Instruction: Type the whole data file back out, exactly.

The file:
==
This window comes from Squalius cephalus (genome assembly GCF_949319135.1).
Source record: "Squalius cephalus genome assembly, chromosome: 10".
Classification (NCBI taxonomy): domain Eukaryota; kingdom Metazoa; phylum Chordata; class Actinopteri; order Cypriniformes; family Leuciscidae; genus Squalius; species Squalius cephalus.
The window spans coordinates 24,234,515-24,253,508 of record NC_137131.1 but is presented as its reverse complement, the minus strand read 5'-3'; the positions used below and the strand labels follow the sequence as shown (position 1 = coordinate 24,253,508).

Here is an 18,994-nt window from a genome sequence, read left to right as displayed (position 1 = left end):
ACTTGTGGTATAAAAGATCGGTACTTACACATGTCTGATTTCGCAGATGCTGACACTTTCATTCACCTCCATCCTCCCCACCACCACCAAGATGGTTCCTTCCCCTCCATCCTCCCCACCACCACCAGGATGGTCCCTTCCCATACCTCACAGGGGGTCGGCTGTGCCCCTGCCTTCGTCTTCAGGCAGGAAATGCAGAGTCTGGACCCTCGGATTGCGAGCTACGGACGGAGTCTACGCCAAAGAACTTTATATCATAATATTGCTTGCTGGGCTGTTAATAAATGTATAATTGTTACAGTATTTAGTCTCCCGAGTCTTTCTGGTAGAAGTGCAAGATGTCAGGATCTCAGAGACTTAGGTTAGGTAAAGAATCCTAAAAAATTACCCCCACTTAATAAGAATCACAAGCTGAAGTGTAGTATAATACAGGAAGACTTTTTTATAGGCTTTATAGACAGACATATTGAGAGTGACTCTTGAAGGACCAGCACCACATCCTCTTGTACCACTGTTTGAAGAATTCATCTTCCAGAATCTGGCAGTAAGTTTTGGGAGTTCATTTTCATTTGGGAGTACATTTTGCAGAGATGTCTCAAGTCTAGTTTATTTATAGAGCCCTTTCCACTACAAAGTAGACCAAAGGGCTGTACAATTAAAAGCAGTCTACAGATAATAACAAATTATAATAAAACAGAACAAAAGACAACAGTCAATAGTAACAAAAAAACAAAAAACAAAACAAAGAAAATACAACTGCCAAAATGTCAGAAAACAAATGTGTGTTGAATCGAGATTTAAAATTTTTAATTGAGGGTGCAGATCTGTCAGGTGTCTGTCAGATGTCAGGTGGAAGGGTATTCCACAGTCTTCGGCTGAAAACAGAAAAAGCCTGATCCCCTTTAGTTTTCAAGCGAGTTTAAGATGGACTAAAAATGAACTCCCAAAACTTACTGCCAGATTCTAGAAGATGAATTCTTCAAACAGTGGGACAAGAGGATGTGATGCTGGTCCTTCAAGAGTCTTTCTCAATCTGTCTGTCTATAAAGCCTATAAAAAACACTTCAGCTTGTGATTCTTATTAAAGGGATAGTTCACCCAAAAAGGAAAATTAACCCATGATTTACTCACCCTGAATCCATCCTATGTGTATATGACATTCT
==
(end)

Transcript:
This window comes from Squalius cephalus (genome assembly GCF_949319135.1).
Source record: "Squalius cephalus genome assembly, chromosome: 10".
Classification (NCBI taxonomy): domain Eukaryota; kingdom Metazoa; phylum Chordata; class Actinopteri; order Cypriniformes; family Leuciscidae; genus Squalius; species Squalius cephalus.
The window spans coordinates 24,234,515-24,253,508 of record NC_137131.1 but is presented as its reverse complement, the minus strand read 5'-3'; the positions used below and the strand labels follow the sequence as shown (position 1 = coordinate 24,253,508).

Here is an 18,994-nt window from a genome sequence, read left to right as displayed (position 1 = left end):
ACTTGTGGTATAAAAGATCGGTACTTACACATGTCTGATTTCGCAGATGCTGACACTTTCATTCACCTCCATCCTCCCCACCACCACCAAGATGGTTCCTTCCCCTCCATCCTCCCCACCACCACCAGGATGGTCCCTTCCCATACCTCACAGGGGGTCGGCTGTGCCCCTGCCTTCGTCTTCAGGCAGGAAATGCAGAGTCTGGACCCTCGGATTGCGAGCTACGGACGGAGTCTACGCCAAAGAACTTTATATCATAATATTGCTTGCTGGGCTGTTAATAAATGTATAATTGTTACAGTATTTAGTCTCCCGAGTCTTTCTGGTAGAAGTGCAAGATGTCAGGATCTCAGAGACTTAGGTTAGGTAAAGAATCCTAAAAAATTACCCCCACTTAATAAGAATCACAAGCTGAAGTGTAGTATAATACAGGAAGACTTTTTTATAGGCTTTATAGACAGACATATTGAGAGTGACTCTTGAAGGACCAGCACCACATCCTCTTGTACCACTGTTTGAAGAATTCATCTTCCAGAATCTGGCAGTAAGTTTTGGGAGTTCATTTTCATTTGGGAGTACATTTTGCAGAGATGTCTCAAGTCTAGTTTATTTATAGAGCCCTTTCCACTACAAAGTAGACCAAAGGGCTGTACAATTAAAAGCAGTCTACAGATAATAACAAATTATAATAAAACAGAACAAAAGACAACAGTCAATAGTAACAAAAAAACAAAAAACAAAACAAAGAAAATACAACTGCCAAAATGTCAGAAAACAAATGTGTGTTGAATCGAGATTTAAAATTTTTAATTGAGGGTGCAGATCTGTCAGGTGTCTGTCAGATGTCAGGTGGAAGGGTATTCCACAGTCTTCGGCTGAAAACAGAAAAAGCCTGATCCCCTTTAGTTTTCAAGCGAGTTTAAGATGGACTAAAAATGAACTCCCAAAACTTACTGCCAGATTCTAGAAGATGAATTCTTCAAACAGTGGGACAAGAGGATGTGATGCTGGTCCTTCAAGAGTCTTTCTCAATCTGTCTGTCTATAAAGCCTATAAAAAACACTTCAGCTTGTGATTCTTATTAAAGGGATAGTTCACCCAAAAAGGAAAATTAACCCATGATTTACTCACCCTGAATCCATCCTATGTGTATATGACATTCT